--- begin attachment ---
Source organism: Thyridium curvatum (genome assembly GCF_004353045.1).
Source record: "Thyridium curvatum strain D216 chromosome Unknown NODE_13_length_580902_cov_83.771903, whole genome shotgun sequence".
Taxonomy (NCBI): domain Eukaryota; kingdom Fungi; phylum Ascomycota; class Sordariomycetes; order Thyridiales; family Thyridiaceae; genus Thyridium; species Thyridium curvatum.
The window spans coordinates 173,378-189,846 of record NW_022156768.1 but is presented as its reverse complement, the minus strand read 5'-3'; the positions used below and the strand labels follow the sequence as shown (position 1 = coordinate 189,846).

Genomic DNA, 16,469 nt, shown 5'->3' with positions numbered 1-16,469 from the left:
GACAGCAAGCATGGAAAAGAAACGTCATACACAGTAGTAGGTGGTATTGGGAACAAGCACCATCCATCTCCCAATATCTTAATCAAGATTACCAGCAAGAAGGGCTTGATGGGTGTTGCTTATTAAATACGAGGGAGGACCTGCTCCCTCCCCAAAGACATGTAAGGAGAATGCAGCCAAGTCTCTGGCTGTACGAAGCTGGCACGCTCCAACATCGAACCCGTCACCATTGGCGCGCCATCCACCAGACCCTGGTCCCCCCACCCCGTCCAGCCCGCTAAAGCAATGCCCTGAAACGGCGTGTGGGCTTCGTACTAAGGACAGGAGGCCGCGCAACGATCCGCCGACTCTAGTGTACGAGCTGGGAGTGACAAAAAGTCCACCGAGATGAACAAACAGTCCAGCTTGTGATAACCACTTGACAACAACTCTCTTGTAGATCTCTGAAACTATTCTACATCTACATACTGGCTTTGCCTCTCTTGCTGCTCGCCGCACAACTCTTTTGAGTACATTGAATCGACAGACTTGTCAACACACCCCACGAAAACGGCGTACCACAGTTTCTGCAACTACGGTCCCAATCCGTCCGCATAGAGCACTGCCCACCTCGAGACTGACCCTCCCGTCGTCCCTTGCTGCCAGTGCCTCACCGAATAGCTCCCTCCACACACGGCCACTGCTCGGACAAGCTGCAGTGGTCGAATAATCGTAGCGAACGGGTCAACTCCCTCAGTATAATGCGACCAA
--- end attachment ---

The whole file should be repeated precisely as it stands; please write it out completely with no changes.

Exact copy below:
Source organism: Thyridium curvatum (genome assembly GCF_004353045.1).
Source record: "Thyridium curvatum strain D216 chromosome Unknown NODE_13_length_580902_cov_83.771903, whole genome shotgun sequence".
Taxonomy (NCBI): domain Eukaryota; kingdom Fungi; phylum Ascomycota; class Sordariomycetes; order Thyridiales; family Thyridiaceae; genus Thyridium; species Thyridium curvatum.
The window spans coordinates 173,378-189,846 of record NW_022156768.1 but is presented as its reverse complement, the minus strand read 5'-3'; the positions used below and the strand labels follow the sequence as shown (position 1 = coordinate 189,846).

Genomic DNA, 16,469 nt, shown 5'->3' with positions numbered 1-16,469 from the left:
GACAGCAAGCATGGAAAAGAAACGTCATACACAGTAGTAGGTGGTATTGGGAACAAGCACCATCCATCTCCCAATATCTTAATCAAGATTACCAGCAAGAAGGGCTTGATGGGTGTTGCTTATTAAATACGAGGGAGGACCTGCTCCCTCCCCAAAGACATGTAAGGAGAATGCAGCCAAGTCTCTGGCTGTACGAAGCTGGCACGCTCCAACATCGAACCCGTCACCATTGGCGCGCCATCCACCAGACCCTGGTCCCCCCACCCCGTCCAGCCCGCTAAAGCAATGCCCTGAAACGGCGTGTGGGCTTCGTACTAAGGACAGGAGGCCGCGCAACGATCCGCCGACTCTAGTGTACGAGCTGGGAGTGACAAAAAGTCCACCGAGATGAACAAACAGTCCAGCTTGTGATAACCACTTGACAACAACTCTCTTGTAGATCTCTGAAACTATTCTACATCTACATACTGGCTTTGCCTCTCTTGCTGCTCGCCGCACAACTCTTTTGAGTACATTGAATCGACAGACTTGTCAACACACCCCACGAAAACGGCGTACCACAGTTTCTGCAACTACGGTCCCAATCCGTCCGCATAGAGCACTGCCCACCTCGAGACTGACCCTCCCGTCGTCCCTTGCTGCCAGTGCCTCACCGAATAGCTCCCTCCACACACGGCCACTGCTCGGACAAGCTGCAGTGGTCGAATAATCGTAGCGAACGGGTCAACTCCCTCAGTATAATGCGACCAA